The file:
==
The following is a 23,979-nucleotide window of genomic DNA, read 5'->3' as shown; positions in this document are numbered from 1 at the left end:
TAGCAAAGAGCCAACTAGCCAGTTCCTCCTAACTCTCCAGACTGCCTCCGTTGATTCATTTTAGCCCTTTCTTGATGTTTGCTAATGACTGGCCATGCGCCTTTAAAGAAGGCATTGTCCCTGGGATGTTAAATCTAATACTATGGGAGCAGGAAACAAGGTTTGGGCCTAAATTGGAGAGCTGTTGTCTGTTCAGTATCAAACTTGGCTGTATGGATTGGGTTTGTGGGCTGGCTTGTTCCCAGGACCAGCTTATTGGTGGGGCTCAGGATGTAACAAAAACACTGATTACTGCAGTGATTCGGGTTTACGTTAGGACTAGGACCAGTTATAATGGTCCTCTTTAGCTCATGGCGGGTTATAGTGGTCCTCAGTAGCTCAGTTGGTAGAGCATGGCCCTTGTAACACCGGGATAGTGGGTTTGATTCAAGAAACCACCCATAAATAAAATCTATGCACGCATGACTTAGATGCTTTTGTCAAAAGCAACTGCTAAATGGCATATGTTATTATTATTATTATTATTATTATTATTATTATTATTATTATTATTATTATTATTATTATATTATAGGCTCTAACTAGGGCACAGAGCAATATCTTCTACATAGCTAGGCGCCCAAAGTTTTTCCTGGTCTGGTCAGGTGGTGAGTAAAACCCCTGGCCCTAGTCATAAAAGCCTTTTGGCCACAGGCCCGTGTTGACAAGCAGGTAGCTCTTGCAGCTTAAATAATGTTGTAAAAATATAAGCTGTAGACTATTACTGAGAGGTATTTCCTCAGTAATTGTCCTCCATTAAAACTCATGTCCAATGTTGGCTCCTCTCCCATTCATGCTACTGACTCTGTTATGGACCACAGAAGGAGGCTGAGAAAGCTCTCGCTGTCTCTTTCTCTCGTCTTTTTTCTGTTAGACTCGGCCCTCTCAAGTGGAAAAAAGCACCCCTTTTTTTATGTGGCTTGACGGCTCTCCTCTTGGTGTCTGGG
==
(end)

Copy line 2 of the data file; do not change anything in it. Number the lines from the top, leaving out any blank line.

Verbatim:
TAGCAAAGAGCCAACTAGCCAGTTCCTCCTAACTCTCCAGACTGCCTCCGTTGATTCATTTTAGCCCTTTCTTGATGTTTGCTAATGACTGGCCATGCGCCTTTAAAGAAGGCATTGTCCCTGGGATGTTAAATCTAATACTATGGGAGCAGGAAACAAGGTTTGGGCCTAAATTGGAGAGCTGTTGTCTGTTCAGTATCAAACTTGGCTGTATGGATTGGGTTTGTGGGCTGGCTTGTTCCCAGGACCAGCTTATTGGTGGGGCTCAGGATGTAACAAAAACACTGATTACTGCAGTGATTCGGGTTTACGTTAGGACTAGGACCAGTTATAATGGTCCTCTTTAGCTCATGGCGGGTTATAGTGGTCCTCAGTAGCTCAGTTGGTAGAGCATGGCCCTTGTAACACCGGGATAGTGGGTTTGATTCAAGAAACCACCCATAAATAAAATCTATGCACGCATGACTTAGATGCTTTTGTCAAAAGCAACTGCTAAATGGCATATGTTATTATTATTATTATTATTATTATTATTATTATTATTATTATTATTATTATTATTATTATATTATAGGCTCTAACTAGGGCACAGAGCAATATCTTCTACATAGCTAGGCGCCCAAAGTTTTTCCTGGTCTGGTCAGGTGGTGAGTAAAACCCCTGGCCCTAGTCATAAAAGCCTTTTGGCCACAGGCCCGTGTTGACAAGCAGGTAGCTCTTGCAGCTTAAATAATGTTGTAAAAATATAAGCTGTAGACTATTACTGAGAGGTATTTCCTCAGTAATTGTCCTCCATTAAAACTCATGTCCAATGTTGGCTCCTCTCCCATTCATGCTACTGACTCTGTTATGGACCACAGAAGGAGGCTGAGAAAGCTCTCGCTGTCTCTTTCTCTCGTCTTTTTTCTGTTAGACTCGGCCCTCTCAAGTGGAAAAAAGCACCCCTTTTTTTATGTGGCTTGACGGCTCTCCTCTTGGTGTCTGGG